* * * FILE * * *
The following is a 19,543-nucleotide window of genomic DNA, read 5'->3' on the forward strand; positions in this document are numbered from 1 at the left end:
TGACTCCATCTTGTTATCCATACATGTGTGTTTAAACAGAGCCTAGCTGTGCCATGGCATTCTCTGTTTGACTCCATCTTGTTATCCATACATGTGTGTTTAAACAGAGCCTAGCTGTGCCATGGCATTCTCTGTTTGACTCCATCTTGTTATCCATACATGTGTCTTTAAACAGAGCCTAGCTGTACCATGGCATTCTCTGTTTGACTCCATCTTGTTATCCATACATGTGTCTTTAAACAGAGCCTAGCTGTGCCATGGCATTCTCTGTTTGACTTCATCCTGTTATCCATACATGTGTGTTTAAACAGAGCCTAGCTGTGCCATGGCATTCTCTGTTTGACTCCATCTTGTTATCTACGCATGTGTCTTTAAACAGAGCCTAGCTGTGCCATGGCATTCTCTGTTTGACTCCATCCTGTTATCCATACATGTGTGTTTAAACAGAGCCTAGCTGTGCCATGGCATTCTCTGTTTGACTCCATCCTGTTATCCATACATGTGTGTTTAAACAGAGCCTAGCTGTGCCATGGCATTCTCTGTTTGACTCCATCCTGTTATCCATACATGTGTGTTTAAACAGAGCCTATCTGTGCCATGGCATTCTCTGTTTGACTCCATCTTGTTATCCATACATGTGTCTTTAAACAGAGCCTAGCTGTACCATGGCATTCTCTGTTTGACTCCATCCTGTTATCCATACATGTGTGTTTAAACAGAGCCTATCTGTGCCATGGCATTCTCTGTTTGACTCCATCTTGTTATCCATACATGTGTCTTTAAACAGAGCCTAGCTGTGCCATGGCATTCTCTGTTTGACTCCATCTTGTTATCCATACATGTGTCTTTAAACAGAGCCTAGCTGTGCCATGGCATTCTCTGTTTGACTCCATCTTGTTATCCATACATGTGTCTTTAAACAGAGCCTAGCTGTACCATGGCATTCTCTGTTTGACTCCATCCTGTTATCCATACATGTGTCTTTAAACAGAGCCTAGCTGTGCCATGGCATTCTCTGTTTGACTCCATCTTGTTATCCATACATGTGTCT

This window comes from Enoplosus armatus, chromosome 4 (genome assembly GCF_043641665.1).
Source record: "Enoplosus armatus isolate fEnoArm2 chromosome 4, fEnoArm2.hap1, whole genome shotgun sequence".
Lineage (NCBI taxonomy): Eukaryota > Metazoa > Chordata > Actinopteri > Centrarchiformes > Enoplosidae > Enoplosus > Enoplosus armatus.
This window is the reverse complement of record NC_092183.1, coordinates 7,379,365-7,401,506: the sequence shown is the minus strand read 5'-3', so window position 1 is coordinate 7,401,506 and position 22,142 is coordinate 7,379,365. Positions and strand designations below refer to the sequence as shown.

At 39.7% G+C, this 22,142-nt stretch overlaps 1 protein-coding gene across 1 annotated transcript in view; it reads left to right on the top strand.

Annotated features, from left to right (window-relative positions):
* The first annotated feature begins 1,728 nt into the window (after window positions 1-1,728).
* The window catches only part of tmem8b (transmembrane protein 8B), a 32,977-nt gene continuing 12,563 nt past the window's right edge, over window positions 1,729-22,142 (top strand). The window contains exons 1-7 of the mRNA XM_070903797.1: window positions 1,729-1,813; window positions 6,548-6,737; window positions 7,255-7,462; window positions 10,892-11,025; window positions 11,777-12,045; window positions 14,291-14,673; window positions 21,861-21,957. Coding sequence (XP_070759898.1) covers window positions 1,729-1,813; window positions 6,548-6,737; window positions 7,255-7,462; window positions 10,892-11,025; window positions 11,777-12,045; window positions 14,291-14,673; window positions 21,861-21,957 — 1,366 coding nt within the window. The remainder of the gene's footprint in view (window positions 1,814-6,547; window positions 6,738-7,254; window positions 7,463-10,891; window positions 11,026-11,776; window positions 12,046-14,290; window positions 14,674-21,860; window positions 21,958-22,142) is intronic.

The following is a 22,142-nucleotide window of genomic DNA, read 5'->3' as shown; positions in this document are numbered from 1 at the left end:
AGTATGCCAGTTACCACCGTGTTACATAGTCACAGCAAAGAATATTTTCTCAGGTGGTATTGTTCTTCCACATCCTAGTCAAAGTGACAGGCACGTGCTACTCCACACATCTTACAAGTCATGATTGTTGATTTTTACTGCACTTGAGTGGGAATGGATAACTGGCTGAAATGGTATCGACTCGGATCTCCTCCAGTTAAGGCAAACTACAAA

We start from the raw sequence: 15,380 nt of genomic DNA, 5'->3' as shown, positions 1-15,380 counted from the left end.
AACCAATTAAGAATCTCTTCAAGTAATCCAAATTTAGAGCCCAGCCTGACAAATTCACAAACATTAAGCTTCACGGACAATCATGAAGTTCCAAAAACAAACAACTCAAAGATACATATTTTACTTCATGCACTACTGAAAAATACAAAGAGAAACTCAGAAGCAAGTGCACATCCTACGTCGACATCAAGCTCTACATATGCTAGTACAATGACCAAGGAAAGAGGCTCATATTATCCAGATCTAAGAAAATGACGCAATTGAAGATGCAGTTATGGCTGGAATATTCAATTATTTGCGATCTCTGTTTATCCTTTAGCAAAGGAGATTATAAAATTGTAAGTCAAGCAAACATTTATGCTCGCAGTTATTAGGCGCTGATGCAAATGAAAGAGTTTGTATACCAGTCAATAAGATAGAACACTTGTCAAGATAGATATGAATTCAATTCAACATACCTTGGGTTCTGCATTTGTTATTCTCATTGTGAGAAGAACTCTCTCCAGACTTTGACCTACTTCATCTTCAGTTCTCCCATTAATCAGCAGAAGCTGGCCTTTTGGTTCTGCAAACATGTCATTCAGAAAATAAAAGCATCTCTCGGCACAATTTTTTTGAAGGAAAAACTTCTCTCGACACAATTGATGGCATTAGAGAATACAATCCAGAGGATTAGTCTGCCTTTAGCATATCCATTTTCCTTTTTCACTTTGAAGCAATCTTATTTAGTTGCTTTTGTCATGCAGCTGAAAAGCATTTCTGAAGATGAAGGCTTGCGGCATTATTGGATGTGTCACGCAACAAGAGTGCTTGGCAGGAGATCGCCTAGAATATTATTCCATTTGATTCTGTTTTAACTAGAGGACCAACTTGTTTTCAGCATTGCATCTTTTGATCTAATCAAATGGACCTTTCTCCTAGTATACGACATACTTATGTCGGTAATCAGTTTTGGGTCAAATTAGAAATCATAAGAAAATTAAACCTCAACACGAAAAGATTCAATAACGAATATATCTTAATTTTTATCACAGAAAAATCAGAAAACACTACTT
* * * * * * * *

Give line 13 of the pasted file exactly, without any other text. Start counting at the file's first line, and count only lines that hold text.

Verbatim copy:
We start from the raw sequence: 15,380 nt of genomic DNA, 5'->3' as shown, positions 1-15,380 counted from the left end.